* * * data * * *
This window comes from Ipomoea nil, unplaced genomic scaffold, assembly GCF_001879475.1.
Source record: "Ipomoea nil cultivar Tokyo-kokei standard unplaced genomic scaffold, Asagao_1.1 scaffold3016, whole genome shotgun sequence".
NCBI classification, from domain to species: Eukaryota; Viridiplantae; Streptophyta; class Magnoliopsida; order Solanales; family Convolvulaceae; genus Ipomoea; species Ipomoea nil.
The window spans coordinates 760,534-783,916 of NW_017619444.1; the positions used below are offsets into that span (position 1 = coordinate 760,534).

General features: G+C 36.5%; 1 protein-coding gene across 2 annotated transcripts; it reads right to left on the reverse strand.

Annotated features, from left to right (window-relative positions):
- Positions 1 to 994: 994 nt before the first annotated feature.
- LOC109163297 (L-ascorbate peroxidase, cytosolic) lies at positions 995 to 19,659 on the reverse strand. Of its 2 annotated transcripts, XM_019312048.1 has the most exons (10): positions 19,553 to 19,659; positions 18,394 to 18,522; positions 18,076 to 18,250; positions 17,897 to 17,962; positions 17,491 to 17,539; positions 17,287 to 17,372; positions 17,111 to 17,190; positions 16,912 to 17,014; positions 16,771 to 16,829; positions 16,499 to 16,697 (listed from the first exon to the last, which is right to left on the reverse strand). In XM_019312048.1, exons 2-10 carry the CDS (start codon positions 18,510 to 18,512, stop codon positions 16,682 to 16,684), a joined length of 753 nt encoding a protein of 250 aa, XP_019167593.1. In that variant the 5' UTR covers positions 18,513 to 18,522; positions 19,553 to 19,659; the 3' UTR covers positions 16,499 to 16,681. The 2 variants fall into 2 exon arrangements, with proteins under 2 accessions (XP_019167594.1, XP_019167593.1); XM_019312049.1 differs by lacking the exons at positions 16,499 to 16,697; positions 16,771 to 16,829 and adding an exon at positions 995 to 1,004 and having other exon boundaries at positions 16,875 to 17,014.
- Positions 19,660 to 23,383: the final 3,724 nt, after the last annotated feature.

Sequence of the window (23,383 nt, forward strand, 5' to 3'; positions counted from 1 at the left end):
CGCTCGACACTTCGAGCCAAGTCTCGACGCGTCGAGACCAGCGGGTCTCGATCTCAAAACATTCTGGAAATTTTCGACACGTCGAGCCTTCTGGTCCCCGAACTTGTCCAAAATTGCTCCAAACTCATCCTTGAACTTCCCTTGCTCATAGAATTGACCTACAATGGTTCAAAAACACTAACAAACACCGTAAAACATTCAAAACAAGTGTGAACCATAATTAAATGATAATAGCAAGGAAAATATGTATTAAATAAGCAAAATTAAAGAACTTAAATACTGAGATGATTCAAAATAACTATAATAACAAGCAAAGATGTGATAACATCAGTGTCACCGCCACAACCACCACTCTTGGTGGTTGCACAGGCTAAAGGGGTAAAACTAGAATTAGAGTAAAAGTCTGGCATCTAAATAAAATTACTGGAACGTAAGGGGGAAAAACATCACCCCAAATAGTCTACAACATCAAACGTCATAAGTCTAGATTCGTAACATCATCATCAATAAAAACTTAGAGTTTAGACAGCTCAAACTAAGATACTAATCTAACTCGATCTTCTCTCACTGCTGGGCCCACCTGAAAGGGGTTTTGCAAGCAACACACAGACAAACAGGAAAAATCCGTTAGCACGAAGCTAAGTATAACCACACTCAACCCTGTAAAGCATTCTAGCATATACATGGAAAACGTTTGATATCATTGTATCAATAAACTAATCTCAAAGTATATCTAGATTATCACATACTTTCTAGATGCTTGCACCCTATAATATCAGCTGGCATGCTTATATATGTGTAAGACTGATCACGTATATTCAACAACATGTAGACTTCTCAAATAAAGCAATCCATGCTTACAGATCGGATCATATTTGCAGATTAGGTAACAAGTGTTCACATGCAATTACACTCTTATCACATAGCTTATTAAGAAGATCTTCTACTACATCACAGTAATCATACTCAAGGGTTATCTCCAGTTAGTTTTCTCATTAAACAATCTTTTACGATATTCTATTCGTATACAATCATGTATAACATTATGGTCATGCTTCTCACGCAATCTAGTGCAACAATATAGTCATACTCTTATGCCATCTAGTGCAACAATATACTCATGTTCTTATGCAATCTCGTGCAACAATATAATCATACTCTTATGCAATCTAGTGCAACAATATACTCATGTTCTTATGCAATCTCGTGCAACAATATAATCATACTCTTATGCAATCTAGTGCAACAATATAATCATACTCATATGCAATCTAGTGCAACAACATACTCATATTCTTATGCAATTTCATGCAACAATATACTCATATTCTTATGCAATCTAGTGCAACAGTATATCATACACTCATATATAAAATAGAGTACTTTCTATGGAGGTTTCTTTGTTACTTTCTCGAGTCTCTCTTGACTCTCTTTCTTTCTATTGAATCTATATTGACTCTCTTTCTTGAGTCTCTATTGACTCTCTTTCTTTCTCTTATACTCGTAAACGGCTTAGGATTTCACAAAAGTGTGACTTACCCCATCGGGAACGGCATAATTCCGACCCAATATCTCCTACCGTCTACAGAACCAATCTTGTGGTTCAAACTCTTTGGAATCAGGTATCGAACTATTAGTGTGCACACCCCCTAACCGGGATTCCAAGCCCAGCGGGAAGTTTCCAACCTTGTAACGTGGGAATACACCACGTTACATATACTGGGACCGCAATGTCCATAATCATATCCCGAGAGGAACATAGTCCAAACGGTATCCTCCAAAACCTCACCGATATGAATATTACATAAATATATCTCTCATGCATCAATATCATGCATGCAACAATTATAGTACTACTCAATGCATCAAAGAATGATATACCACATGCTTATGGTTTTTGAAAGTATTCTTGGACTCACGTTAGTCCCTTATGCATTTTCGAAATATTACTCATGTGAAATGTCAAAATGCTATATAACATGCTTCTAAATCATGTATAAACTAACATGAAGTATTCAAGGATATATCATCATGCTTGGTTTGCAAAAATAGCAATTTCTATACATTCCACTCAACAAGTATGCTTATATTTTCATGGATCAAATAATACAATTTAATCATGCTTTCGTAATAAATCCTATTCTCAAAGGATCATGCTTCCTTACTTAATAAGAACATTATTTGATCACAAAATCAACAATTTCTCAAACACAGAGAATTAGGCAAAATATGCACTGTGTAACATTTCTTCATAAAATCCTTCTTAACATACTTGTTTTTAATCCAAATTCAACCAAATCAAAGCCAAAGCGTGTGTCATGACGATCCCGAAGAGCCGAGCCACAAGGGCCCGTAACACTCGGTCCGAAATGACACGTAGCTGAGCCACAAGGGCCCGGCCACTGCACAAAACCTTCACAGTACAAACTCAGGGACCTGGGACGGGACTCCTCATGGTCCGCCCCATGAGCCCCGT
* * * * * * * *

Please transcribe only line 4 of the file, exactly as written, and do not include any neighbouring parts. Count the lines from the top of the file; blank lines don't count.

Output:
The window spans coordinates 760,534-783,916 of NW_017619444.1; the positions used below are offsets into that span (position 1 = coordinate 760,534).